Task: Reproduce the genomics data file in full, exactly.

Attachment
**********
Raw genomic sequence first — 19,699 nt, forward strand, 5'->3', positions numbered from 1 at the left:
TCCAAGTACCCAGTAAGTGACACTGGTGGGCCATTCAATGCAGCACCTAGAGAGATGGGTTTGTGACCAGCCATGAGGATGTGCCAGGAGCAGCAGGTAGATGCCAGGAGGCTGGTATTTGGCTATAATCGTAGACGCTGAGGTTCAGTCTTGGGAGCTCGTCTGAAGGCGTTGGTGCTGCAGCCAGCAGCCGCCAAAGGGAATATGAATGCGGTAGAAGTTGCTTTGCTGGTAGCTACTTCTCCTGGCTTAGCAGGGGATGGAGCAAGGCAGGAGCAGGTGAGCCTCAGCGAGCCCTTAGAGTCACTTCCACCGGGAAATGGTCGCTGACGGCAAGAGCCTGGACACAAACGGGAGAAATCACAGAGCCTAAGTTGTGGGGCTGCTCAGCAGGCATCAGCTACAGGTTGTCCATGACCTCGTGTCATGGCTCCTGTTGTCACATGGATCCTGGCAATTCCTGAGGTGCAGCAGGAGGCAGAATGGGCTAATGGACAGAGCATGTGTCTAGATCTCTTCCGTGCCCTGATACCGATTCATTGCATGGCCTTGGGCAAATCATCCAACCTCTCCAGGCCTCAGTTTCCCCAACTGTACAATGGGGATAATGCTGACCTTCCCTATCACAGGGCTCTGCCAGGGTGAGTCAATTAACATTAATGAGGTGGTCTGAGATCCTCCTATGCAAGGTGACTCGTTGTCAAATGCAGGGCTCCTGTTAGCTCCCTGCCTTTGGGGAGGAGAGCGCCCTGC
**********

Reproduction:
Raw genomic sequence first — 19,699 nt, forward strand, 5'->3', positions numbered from 1 at the left:
TCCAAGTACCCAGTAAGTGACACTGGTGGGCCATTCAATGCAGCACCTAGAGAGATGGGTTTGTGACCAGCCATGAGGATGTGCCAGGAGCAGCAGGTAGATGCCAGGAGGCTGGTATTTGGCTATAATCGTAGACGCTGAGGTTCAGTCTTGGGAGCTCGTCTGAAGGCGTTGGTGCTGCAGCCAGCAGCCGCCAAAGGGAATATGAATGCGGTAGAAGTTGCTTTGCTGGTAGCTACTTCTCCTGGCTTAGCAGGGGATGGAGCAAGGCAGGAGCAGGTGAGCCTCAGCGAGCCCTTAGAGTCACTTCCACCGGGAAATGGTCGCTGACGGCAAGAGCCTGGACACAAACGGGAGAAATCACAGAGCCTAAGTTGTGGGGCTGCTCAGCAGGCATCAGCTACAGGTTGTCCATGACCTCGTGTCATGGCTCCTGTTGTCACATGGATCCTGGCAATTCCTGAGGTGCAGCAGGAGGCAGAATGGGCTAATGGACAGAGCATGTGTCTAGATCTCTTCCGTGCCCTGATACCGATTCATTGCATGGCCTTGGGCAAATCATCCAACCTCTCCAGGCCTCAGTTTCCCCAACTGTACAATGGGGATAATGCTGACCTTCCCTATCACAGGGCTCTGCCAGGGTGAGTCAATTAACATTAATGAGGTGGTCTGAGATCCTCCTATGCAAGGTGACTCGTTGTCAAATGCAGGGCTCCTGTTAGCTCCCTGCCTTTGGGGAGGAGAGCGCCCTGC